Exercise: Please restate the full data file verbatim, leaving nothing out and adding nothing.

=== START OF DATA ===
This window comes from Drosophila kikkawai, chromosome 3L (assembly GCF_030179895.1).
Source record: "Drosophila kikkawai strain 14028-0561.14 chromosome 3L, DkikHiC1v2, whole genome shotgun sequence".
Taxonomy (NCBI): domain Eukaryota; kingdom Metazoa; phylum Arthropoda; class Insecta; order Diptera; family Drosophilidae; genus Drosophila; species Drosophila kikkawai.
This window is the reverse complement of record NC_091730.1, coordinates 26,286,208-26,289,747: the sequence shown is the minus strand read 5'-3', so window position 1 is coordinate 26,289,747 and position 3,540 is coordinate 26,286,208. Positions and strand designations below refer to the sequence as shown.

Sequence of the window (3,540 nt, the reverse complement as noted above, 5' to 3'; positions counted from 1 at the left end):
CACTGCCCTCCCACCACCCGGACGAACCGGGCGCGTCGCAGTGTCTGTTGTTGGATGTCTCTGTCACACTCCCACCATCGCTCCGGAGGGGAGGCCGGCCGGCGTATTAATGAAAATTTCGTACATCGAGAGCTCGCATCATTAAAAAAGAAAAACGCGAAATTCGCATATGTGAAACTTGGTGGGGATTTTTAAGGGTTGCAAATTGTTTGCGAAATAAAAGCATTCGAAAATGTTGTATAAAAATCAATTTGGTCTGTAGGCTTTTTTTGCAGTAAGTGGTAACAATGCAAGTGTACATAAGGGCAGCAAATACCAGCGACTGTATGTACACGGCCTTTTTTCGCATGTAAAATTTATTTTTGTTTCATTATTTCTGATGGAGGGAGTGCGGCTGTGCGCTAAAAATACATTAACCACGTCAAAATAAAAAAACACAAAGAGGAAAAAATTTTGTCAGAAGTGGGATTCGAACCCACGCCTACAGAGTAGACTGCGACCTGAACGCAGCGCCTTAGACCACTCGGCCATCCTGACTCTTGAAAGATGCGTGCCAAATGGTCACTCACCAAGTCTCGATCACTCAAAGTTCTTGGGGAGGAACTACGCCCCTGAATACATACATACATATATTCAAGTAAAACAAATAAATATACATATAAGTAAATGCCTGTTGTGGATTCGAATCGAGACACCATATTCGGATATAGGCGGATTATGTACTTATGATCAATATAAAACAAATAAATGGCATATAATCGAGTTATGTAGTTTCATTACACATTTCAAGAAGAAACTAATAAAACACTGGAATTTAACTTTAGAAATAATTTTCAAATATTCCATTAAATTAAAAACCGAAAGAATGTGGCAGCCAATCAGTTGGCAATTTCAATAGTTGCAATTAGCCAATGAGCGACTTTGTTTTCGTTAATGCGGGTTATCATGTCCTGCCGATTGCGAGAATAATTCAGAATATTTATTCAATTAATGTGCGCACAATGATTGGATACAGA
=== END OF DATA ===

This window comes from Drosophila kikkawai, chromosome 3L (assembly GCF_030179895.1).
Source record: "Drosophila kikkawai strain 14028-0561.14 chromosome 3L, DkikHiC1v2, whole genome shotgun sequence".
Taxonomy (NCBI): domain Eukaryota; kingdom Metazoa; phylum Arthropoda; class Insecta; order Diptera; family Drosophilidae; genus Drosophila; species Drosophila kikkawai.
This window is the reverse complement of record NC_091730.1, coordinates 26,286,208-26,289,747: the sequence shown is the minus strand read 5'-3', so window position 1 is coordinate 26,289,747 and position 3,540 is coordinate 26,286,208. Positions and strand designations below refer to the sequence as shown.

Sequence of the window (3,540 nt, the reverse complement as noted above, 5' to 3'; positions counted from 1 at the left end):
CACTGCCCTCCCACCACCCGGACGAACCGGGCGCGTCGCAGTGTCTGTTGTTGGATGTCTCTGTCACACTCCCACCATCGCTCCGGAGGGGAGGCCGGCCGGCGTATTAATGAAAATTTCGTACATCGAGAGCTCGCATCATTAAAAAAGAAAAACGCGAAATTCGCATATGTGAAACTTGGTGGGGATTTTTAAGGGTTGCAAATTGTTTGCGAAATAAAAGCATTCGAAAATGTTGTATAAAAATCAATTTGGTCTGTAGGCTTTTTTTGCAGTAAGTGGTAACAATGCAAGTGTACATAAGGGCAGCAAATACCAGCGACTGTATGTACACGGCCTTTTTTCGCATGTAAAATTTATTTTTGTTTCATTATTTCTGATGGAGGGAGTGCGGCTGTGCGCTAAAAATACATTAACCACGTCAAAATAAAAAAACACAAAGAGGAAAAAATTTTGTCAGAAGTGGGATTCGAACCCACGCCTACAGAGTAGACTGCGACCTGAACGCAGCGCCTTAGACCACTCGGCCATCCTGACTCTTGAAAGATGCGTGCCAAATGGTCACTCACCAAGTCTCGATCACTCAAAGTTCTTGGGGAGGAACTACGCCCCTGAATACATACATACATATATTCAAGTAAAACAAATAAATATACATATAAGTAAATGCCTGTTGTGGATTCGAATCGAGACACCATATTCGGATATAGGCGGATTATGTACTTATGATCAATATAAAACAAATAAATGGCATATAATCGAGTTATGTAGTTTCATTACACATTTCAAGAAGAAACTAATAAAACACTGGAATTTAACTTTAGAAATAATTTTCAAATATTCCATTAAATTAAAAACCGAAAGAATGTGGCAGCCAATCAGTTGGCAATTTCAATAGTTGCAATTAGCCAATGAGCGACTTTGTTTTCGTTAATGCGGGTTATCATGTCCTGCCGATTGCGAGAATAATTCAGAATATTTATTCAATTAATGTGCGCACAATGATTGGATACAGA